Illustration by Neo Clark

Tina Kotek doesn’t just tell us what we want to hear

That’s exactly what we need

The gubernatorial election on Nov. 8 is just six weeks away, and recent polls show the leading Republican candidate, Christine Drazan, holding a narrow lead over the Democrat nominee, Tina Kotek. This is noteworthy as Oregon has been a historically blue state, not having seen a Republican governor since 1987. Both of our Democratic senators boast long tenures.


This begs the question of why this race is even as close as it is. The first thing that comes to mind is that the Democratic voting base feels disenfranchised. Kate Brown’s popularity has seen a steep decline since she became governor in 2015, and she currently has the lowest approval rate in the country.


Brown’s tenure is marred by houselessness rising to an unprecedented rate and a botched response to COVID-19. Brown’s inefficiency when managing Oregon’s state agencies has led to widespread loss of faith from the state’s voting base.


Further, Brown has proven reactionary and incapable of making bold moves even when given the opportunity and resources to do so. An example of this tendency would be Brown’s failure to address the climate change issue in a satisfactory manner, despite having ample revenue and a supermajority in the Oregon House of Representatives. Unable to pass any substantive legislature, Brown ultimately settled for a halfhearted executive order that did not assuage core issues.


Kotek, however, is not content to settle. Kotek has been a longtime ally of outgoing Governor Brown, and people do fear that she will simply become Brown 2.0. They rightfully see the similarities between the two women. Both are openly LGBTQ+ and both are left-wing Democrats. However, that is where the similarities end. In contrast to the personable but ineffectual Brown, Kotek gets things done, no matter the cost.


Kotek’s promising track record has been shown during her tenure as speaker of the State House, where she obtained results and passed the legislation she promised to. One notable instance came in 2019 when she was tasked to pass an unpopular public reform bill. The bill was aimed at tackling Oregon’s large outstanding pension debt, specifically giving the state more time to come up with the money. It was met with staunch resistance from two of Oregon’s largest unions—both important voting bases for Oregon Democrats. Despite both threatening to not endorse legislators who voted for the bill and the initial vote being short by two votes, Kotek worked her magic, calling several of her colleagues who disagreed with her office. While some emerged in tears, they all changed their votes and passed the bill.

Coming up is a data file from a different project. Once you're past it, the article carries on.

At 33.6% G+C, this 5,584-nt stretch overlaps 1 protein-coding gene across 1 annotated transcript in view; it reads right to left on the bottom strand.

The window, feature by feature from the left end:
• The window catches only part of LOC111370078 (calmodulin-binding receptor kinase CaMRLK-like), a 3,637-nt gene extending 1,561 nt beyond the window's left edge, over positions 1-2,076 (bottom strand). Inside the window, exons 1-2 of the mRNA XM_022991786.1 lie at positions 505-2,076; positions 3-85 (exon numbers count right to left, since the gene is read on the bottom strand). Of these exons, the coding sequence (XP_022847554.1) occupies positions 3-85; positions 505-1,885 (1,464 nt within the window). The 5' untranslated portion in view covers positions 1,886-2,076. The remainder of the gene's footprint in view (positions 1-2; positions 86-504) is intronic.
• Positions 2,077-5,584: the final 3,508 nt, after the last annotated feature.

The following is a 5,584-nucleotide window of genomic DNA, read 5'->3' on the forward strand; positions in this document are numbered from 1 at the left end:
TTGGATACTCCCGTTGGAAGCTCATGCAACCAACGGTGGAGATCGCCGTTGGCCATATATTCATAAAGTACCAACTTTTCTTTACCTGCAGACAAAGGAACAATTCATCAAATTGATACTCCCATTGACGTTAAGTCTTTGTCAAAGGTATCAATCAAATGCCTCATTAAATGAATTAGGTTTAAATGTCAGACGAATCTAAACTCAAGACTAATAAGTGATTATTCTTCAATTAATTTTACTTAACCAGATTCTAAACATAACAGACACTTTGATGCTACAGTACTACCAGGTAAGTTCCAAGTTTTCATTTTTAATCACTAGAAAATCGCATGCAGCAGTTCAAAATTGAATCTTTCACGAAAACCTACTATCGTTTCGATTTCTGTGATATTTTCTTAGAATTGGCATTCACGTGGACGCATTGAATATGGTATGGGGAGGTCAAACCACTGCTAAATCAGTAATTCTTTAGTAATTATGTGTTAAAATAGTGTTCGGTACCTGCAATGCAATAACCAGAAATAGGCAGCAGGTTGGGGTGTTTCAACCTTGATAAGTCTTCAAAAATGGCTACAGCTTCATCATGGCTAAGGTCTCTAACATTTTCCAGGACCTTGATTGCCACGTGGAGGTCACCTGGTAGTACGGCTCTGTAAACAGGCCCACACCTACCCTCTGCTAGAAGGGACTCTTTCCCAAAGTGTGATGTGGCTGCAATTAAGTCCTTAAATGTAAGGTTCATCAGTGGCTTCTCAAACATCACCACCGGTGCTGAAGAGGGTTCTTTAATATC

To some, such actions might seem overly aggressive, but in today’s political climate, giving an inch just opens up the door for the opposition to take a mile.


Kotek faced this with Republican obstruction in 2021. Her current gubernatorial opponent, Drazan, tried to abuse negotiated veto-power over congressional district drawing to give Republicans an advantage. Kotek played hardball in response and rescinded Republican veto-power, choosing to shoulder the outcry instead of compromising.


Kotek also has concrete plans for Oregon’s current housing crisis, in stark contrast to her opponents Drazan and Betsy Johnson. Drazan’s plan is both brief and only tackles the housing issue from a drug policy standpoint by repealing Measure 110—a policy that decriminalized hard drugs. Putting those experiencing houselessness into jail is hardly the solution here.


Kotek comes forward with an actionable plan with clear timeframes of when and how she would execute them after taking office. While none of the three plans the candidates have proposed will be a magical solution to the ongoing housing crises, Kotek’s plan is the only one that doesn’t come off as empty politician talk, where many words are spoken but none are said.


It must be said that while Kotek and Brown’s alliance might not have proven as fruitful as we would have hoped, the failures of Brown’s tenure cannot be placed on Kotek’s doorstep. Governor Brown was the person who carried out executive policy, while Kotek was just the one who pushed hopeful policy through. On that front, during Kotek’s career as speaker of the State House, she boasted noticeable victories of preventing the government from restricting abortion access in advance of the overturning of Roe v. Wade, as well as raising Oregon’s minimum wage.


Ultimately, while Brown’s intentions were noble, they fell short due to a lack of leadership ability. Kotek has shown time and time again she has the wherewithal needed to obtain results. If elected, she is well-positioned to lead Oregon to a brighter future.